If you are the CFO of the company with the cost associated with the call, lowering your outlay is a prudent financial move.  If you are the CFO of the company who derived revenues from a call and/or the government official who derives taxes from a long distance call, route optimization is theft from your organization.

Now there is a company that is promoting the ability to turn all calls into local calls or the ultimate route optimization….  I believe that there will be a significant amount of “teeth gnashing” over this concept at US-based carriers.  I also believe that international organizations who don’t have the same “net neutrality” issues will look into the blocking of such call/Internet traffic, if they can; and the legality of such equipment and practices, if they can’t. 

Posted November 26, 2008 8:00 AM
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I don’t like Tim McElligott’s wit and opinion…. I LOVE Tim’s wit and opinion. Here’s his latest compare and contrast between the telecom and auto industries.

In particular, I liked one of his final points:

“they [service providers] had better know their customer well. That means they better start learning about them today. Better to know your customer than to have to get to know your Congressman.”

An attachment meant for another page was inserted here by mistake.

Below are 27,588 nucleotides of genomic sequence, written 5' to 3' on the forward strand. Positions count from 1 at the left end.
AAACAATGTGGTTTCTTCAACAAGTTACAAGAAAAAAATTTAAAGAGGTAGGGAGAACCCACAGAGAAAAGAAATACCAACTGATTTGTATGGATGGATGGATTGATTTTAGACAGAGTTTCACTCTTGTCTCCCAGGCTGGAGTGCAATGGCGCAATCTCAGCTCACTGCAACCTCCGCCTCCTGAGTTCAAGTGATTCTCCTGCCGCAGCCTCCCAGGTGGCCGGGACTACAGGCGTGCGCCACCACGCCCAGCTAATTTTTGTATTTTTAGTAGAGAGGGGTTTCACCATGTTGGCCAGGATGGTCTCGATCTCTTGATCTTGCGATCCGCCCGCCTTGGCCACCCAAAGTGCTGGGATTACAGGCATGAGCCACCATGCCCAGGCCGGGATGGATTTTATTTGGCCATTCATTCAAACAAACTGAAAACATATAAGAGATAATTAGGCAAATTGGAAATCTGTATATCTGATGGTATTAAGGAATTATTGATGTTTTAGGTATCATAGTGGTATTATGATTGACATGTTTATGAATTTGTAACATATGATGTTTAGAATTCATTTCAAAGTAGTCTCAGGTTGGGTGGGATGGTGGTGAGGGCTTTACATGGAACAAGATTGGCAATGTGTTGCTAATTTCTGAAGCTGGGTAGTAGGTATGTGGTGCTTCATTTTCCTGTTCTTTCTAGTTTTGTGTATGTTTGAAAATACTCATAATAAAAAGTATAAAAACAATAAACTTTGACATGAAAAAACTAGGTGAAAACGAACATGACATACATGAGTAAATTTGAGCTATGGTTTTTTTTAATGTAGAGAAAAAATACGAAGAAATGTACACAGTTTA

I do not so much agree with McElligott’s concept in terms of looking for government bail-outs, but in the concept that service providers need to be mindful of their potential new business models.

Protection of customer data and privacy will probably be the agenda of the “new look” FCC under the Obama administration and not how you can make revenues off of the customer.

Posted November 25, 2008 1:00 PM
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In the telecommunications industry, the concept of Revenue Assurance started with accounting for revenues. This was fine in the era of homogeneous networks and "internal products" like landline and walled garden / on-deck content. However, in the era of heterogeneous networks, content agreements and off-deck value add propositions; Revenue Assurance needs to grow to include more than just looking at revenues.

Here is a look at how Kathy Romano at Verizon is looking at Revenue Assurance and moving the state of the art forward to include more than just revenues.

Posted November 21, 2008 8:00 AM
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Not really sure how or why I managed to come across the UNSPSC website, but I thought that people might be interested in some fun.  The UNSPSC website describes itself this way:

“The United Nations Standard Products and Services Code® (UNSPSC®) provides an open, global multi-sector standard for efficient, accurate classification of products and services.”

What it really is the home to a 16mb pdf file listing every conceivable product and service under the UN umbrella…. However, business intelligence and data warehousing seemed to be absent.  Nine different “back hoes” for earthmoving, but only “database” for technology.

Posted November 17, 2008 8:00 AM